Data-Driven Strategies for Reducing High Churn
Ensuring the best minds and hands in the industry are on your payroll is important to staying competitive in modern business. This means recruiting and, more importantly, retaining the best employees. However, relying on traditional employee retention strategies is no longer enough. Businesses must tap into the power of analytics for superior human resources management.
In this article, we will cover how to retain top talent and foster a thriving workplace with our proven tactics.
Understanding employee churn
Employee churn, also known as staff turnover or employee attrition, is the movement of employees out of a company. The employee churn rate refers to the number or percentage of employees who leave a company within a specified period. Employee churn may be voluntary, such as retirements or resignations, or involuntary in the event of layoffs and termination.
Although employee churn is a normal part of business, a churn rate above the industry average should be investigated. For example, a high rate of termination may indicate poor talent acquisition. But even more pressing is the problem of voluntary churn, which often comes at a great cost.
According to Employee Benefit News, when an employee leaves, it will cost 33% of their annual salary to replace them. This comes in the form of recruitment, hiring, and training costs. Beyond the immediately quantifiable costs, high voluntary churn may lead to losing top talents and invaluable experience, decreasing productivity and morale among the remaining staff. Hence, controlling staff flow in and out of the organization is crucial to short and long-term profitability.
Analyzing the root causes of employee churn
Since emerging from the COVID-19 pandemic in 2021, the global workforce has witnessed record turnover numbers, a situation that has been dubbed ‘The Great Attrition.’ With one in three European workers likely to quit their jobs in the next three to six months, this spell of mass attrition is far from over. At the heart of this trend is a global shift in values and expectations of most employees in this post-pandemic era.
Although a desire for better financial compensation still motivates workers to quit, some reasons are now more prominent. The priority for many employees these days is career advancement opportunities. Lack of career development is why 41% of people quit their jobs between 2021 and 2022.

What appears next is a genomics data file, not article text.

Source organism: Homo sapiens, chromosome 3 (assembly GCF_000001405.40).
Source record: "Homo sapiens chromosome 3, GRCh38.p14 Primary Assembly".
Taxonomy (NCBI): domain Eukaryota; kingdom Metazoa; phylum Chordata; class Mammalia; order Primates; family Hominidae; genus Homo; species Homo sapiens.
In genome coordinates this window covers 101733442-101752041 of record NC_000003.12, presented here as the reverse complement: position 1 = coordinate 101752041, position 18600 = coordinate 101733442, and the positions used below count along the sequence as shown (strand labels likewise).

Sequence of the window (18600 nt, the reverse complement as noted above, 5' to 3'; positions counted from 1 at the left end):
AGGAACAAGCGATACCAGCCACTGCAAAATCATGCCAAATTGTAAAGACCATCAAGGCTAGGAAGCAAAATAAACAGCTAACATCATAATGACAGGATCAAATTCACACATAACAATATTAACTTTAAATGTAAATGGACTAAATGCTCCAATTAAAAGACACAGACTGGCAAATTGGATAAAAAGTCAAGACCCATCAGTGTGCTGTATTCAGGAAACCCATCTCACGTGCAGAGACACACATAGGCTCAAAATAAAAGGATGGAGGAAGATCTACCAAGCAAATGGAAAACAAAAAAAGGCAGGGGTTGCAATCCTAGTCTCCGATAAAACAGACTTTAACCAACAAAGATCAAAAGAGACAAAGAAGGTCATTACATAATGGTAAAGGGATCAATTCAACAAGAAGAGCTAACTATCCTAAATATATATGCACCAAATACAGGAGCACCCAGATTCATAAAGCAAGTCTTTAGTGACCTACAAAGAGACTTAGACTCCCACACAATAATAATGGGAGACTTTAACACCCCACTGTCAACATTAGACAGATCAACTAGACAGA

The current workforce is also less tolerant of unhealthy workplace culture. 28% of people who quit a job in the first 90 days attribute their decision to organizational culture. Recognition within the workplace is also important to retention, and employees who feel undervalued are 34% more likely to leave within the next year. Other common reasons for resignations include poor work-life balance, poor relationships with managers, and unreasonable work expectations.
The role of analytics in managing the problem of employee churn
We live in a world where data is king, so it only makes sense that companies shift towards data-driven HR practices. Human resource managers can use advanced analytics tools to break down performance metrics, employee feedback and surveys, recruitment data, and training and development records to generate powerful insights into the state of the workforce.
Consequently, HR staff can understand the factors driving voluntary turnover in their company. Such knowledge can be applied to identifying workers at the highest risk of churning and improving the recruitment process so new hires are retained for longer. Ultimately, analytics can help companies formulate and implement data-driven strategies for improving employee satisfaction and preventing avoidable losses of talented individuals.
Data-driven strategies to prevent high employee churn
Companies can use numerous proactive, data-driven methods to mitigate employee churn. Here are some of the best options:
Improving the onboarding process
A great onboarding experience is a key contributor to employee engagement and retention. In fact, 69% of employees who enjoy the onboarding process will likely stay for at least three years. Therefore, companies should develop personalized onboarding plans using the employee’s demographic data, work background, and preferences.